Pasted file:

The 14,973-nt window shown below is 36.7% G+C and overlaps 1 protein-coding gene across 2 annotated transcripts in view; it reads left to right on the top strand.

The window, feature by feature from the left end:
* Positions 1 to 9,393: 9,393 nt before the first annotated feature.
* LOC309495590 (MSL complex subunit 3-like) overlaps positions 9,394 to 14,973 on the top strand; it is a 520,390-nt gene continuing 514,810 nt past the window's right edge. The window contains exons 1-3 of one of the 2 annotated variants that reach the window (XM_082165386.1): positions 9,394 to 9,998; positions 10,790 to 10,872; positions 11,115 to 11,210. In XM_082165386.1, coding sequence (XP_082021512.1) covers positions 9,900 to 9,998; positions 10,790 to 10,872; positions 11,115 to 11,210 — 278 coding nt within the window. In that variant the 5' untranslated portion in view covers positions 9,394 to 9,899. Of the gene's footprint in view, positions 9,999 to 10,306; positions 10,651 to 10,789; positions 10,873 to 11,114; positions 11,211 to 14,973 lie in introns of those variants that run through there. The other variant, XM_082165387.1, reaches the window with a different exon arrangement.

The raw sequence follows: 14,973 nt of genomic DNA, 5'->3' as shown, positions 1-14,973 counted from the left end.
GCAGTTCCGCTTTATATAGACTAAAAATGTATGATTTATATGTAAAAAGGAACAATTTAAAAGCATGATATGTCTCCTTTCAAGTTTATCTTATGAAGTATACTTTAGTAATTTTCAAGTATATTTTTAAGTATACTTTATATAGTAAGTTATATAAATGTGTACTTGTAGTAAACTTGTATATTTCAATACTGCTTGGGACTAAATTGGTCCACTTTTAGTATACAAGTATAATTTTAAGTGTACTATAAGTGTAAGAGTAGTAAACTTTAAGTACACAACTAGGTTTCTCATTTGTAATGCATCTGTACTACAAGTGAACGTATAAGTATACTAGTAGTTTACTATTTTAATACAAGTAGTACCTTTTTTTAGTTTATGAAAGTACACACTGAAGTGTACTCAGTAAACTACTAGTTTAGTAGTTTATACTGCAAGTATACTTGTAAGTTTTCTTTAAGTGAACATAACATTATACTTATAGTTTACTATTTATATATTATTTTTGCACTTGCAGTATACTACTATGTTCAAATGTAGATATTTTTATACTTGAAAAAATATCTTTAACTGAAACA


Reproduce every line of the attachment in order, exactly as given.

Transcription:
The 14,973-nt window shown below is 36.7% G+C and overlaps 1 protein-coding gene across 2 annotated transcripts in view; it reads left to right on the top strand.

The window, feature by feature from the left end:
* Positions 1 to 9,393: 9,393 nt before the first annotated feature.
* LOC309495590 (MSL complex subunit 3-like) overlaps positions 9,394 to 14,973 on the top strand; it is a 520,390-nt gene continuing 514,810 nt past the window's right edge. The window contains exons 1-3 of one of the 2 annotated variants that reach the window (XM_082165386.1): positions 9,394 to 9,998; positions 10,790 to 10,872; positions 11,115 to 11,210. In XM_082165386.1, coding sequence (XP_082021512.1) covers positions 9,900 to 9,998; positions 10,790 to 10,872; positions 11,115 to 11,210 — 278 coding nt within the window. In that variant the 5' untranslated portion in view covers positions 9,394 to 9,899. Of the gene's footprint in view, positions 9,999 to 10,306; positions 10,651 to 10,789; positions 10,873 to 11,114; positions 11,211 to 14,973 lie in introns of those variants that run through there. The other variant, XM_082165387.1, reaches the window with a different exon arrangement.

The raw sequence follows: 14,973 nt of genomic DNA, 5'->3' as shown, positions 1-14,973 counted from the left end.
GCAGTTCCGCTTTATATAGACTAAAAATGTATGATTTATATGTAAAAAGGAACAATTTAAAAGCATGATATGTCTCCTTTCAAGTTTATCTTATGAAGTATACTTTAGTAATTTTCAAGTATATTTTTAAGTATACTTTATATAGTAAGTTATATAAATGTGTACTTGTAGTAAACTTGTATATTTCAATACTGCTTGGGACTAAATTGGTCCACTTTTAGTATACAAGTATAATTTTAAGTGTACTATAAGTGTAAGAGTAGTAAACTTTAAGTACACAACTAGGTTTCTCATTTGTAATGCATCTGTACTACAAGTGAACGTATAAGTATACTAGTAGTTTACTATTTTAATACAAGTAGTACCTTTTTTTAGTTTATGAAAGTACACACTGAAGTGTACTCAGTAAACTACTAGTTTAGTAGTTTATACTGCAAGTATACTTGTAAGTTTTCTTTAAGTGAACATAACATTATACTTATAGTTTACTATTTATATATTATTTTTGCACTTGCAGTATACTACTATGTTCAAATGTAGATATTTTTATACTTGAAAAAATATCTTTAACTGAAACA